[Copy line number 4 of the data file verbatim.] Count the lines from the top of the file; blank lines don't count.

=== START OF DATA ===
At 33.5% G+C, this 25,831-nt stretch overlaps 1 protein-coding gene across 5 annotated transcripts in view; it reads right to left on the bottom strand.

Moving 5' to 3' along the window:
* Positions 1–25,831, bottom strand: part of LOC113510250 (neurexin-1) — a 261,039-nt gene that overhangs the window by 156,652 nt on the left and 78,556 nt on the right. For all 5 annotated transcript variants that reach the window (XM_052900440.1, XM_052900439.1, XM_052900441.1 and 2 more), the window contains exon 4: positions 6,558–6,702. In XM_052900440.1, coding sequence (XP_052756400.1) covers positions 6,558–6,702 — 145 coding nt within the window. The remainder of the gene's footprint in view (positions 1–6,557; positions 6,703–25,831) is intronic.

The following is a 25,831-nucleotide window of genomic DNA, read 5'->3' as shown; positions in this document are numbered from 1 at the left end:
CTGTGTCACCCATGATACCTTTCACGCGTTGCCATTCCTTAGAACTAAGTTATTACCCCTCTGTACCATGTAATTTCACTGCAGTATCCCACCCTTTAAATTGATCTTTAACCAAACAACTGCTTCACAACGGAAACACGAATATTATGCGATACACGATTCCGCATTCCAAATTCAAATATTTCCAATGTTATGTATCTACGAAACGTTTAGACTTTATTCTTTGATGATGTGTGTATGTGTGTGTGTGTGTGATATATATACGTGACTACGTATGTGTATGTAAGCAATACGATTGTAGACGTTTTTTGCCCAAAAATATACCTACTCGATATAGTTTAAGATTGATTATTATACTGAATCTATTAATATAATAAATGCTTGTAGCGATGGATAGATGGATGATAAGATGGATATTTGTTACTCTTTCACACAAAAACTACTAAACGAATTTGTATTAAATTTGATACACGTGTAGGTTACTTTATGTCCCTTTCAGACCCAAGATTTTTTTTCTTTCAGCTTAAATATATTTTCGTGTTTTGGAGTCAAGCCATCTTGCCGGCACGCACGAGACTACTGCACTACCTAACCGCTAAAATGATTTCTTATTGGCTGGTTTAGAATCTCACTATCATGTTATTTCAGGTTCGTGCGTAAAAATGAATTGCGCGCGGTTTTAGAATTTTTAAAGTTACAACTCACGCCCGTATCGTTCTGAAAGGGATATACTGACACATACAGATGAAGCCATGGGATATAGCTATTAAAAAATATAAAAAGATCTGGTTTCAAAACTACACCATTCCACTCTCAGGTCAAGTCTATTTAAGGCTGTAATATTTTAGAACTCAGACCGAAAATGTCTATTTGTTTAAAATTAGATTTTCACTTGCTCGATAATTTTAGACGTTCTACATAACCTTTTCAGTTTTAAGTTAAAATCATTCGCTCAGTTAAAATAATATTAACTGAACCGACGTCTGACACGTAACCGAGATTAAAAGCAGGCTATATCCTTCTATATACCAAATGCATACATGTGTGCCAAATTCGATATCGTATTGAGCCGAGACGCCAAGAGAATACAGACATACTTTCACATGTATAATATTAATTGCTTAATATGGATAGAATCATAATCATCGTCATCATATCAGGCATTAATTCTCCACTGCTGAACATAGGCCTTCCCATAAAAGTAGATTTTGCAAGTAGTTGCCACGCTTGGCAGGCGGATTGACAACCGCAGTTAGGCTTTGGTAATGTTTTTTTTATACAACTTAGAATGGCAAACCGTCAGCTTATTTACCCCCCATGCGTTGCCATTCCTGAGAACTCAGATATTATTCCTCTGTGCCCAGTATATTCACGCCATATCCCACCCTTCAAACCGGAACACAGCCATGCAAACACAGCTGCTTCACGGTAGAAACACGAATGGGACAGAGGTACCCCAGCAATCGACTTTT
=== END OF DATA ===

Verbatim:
The following is a 25,831-nucleotide window of genomic DNA, read 5'->3' as shown; positions in this document are numbered from 1 at the left end: